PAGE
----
Litquake's biblio-pocalypse approacheth
LIT What do you get when you bring together a horde of ravenous bibliophiles in a city that's known for the possibility of a future catastrophic event? No, not the zombie-nerd apocalypse: Litquake, the largest annual independent literary festival on the West Coast. This year's nine-day festival runs from Fri/5 through Sat/13, ending with Lit Crawl, the infamous booklovers pub-crawl that words up the Mission. The festival's venues are as diverse as its writers, ranging from theaters, coffee houses, bars to a barbershop, a bee-keeping supply store, even a parklet. The jam-packed program is expected to bring even more attendees than last year (a whopping 16,581), and features 850 authors in 163 events including hundreds of readings and a multitudinous array of panels and cross-media events.
Originally dubbed Litstock, the festival was conjured up by Jane Ganahl and Jack Boulware at the Edinburgh Castle pub in San Francisco, a watering hole where local authors had been doing readings of their work. Ganahl and Boulware's idea was simple: get a bunch of writers together to read their work in Golden Gate Park, and see what happens. With the help of Phil Bronstein, then editor of the San Francisco Examiner, they got $300 for a sound system, and on July 16, 1999, Litstock was born. Twenty-five writers read from their work, and to the surprise of Ganahl and Boulware, 300 people came to hear them. In 2002, the festival acquired its new, quintessentially San Francisco moniker, Litquake, and has been growing exponentially — more than 3,650 authors have presented to more than 83,500 people.
(About this year's installment, Boulware tells the Guardian, ""This year, the festival feels like the programming has more depth than in previous years. We're including more events at museums, more events outside the city, in particular the Berkeley Ramble, more tributes to noteworthy authors — Lenore Kandel, Woody Guthrie, and Juan Rulfo — and much more diversity in our expanded Lit Crawl schedule. We're overjoyed to help cement the Bay Area's rightful place on the national and international literary map.")
As the story goes, the renaming of the festival in 2002 was partly inspired by an article in USA Today reporting that San Franciscans spend more money on books and alcohol than the residents of any other major city in the nation, according to the Bureau of Labor Statistics. Added to the festival in 2004, Lit Crawl has becoming the living, breathing embodiment of San Francisco's happy marriage of books and booze — more than 6000 scribes and fans take part in venues in the Mission. San Francisco's Lit Crawl (this year on Sat/13) has been so successful that there are now Lit Crawls in New York, Austin, Brooklyn and, soon, Seattle.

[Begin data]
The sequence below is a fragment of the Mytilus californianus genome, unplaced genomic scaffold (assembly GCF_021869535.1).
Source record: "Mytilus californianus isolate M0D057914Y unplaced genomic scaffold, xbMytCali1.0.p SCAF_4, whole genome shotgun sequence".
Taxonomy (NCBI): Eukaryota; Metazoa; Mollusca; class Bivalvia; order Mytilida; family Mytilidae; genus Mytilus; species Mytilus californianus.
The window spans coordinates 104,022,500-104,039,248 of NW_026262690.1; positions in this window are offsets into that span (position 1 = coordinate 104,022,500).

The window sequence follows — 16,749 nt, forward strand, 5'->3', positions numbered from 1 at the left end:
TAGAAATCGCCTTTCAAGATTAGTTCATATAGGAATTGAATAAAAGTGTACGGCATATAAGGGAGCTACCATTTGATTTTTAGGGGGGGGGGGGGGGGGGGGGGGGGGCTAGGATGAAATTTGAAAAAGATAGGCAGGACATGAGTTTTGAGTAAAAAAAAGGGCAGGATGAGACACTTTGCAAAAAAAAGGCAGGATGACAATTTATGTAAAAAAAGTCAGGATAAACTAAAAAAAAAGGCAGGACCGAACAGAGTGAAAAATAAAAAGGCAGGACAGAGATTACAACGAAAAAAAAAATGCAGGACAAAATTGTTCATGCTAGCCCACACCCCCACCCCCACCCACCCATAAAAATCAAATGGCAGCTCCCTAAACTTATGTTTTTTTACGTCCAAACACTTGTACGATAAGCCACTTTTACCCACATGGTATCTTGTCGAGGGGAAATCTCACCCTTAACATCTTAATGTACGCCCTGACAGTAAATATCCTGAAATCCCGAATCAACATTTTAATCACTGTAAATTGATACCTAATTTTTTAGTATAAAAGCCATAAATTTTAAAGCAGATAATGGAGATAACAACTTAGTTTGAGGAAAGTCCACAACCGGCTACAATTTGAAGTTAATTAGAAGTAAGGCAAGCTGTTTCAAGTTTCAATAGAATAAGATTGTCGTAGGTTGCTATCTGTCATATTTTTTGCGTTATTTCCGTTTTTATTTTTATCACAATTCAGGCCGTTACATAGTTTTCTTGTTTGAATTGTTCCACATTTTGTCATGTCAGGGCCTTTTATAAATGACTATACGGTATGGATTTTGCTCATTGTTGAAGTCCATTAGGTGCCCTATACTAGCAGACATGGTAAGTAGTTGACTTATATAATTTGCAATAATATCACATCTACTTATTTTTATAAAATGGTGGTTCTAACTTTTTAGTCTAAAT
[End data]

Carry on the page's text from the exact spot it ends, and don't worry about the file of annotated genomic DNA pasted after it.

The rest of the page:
As neighborhoods go, the Mission is the perfect setting for the event, given its noteworthy independent bookstores and Dave Eggers's brainchild, 826 Valencia. Like North Beach and the Haight, the city's former literary hotspots, the Mission has an inherited bohemian spirit (some would call it Beat) that gives life to the idea of literary community.
This year's Liquake roster of readers is a hefty one, spanning various genres and including such notable participants as Christopher Coake and Daniel Alarcón, both among Granta's Best of Young American Novelists, along with local legends like US Poet Laureate Robert Hass and poet D.A. Powell. A bound-to-be-popular panel featuring cartoonist Daniel Clowes and Eggers himself will surely to draw a crowd, as the two discuss everything from the creative process to their favorite comics, books, and movies.
And for history buffs, there will be panels on little-known and formerly censored poetry of Beat poet Kandel and a tribute to Jane Austen featuring Karen Joy Fowler, author of bestseller book The Jane Austen Book Club.
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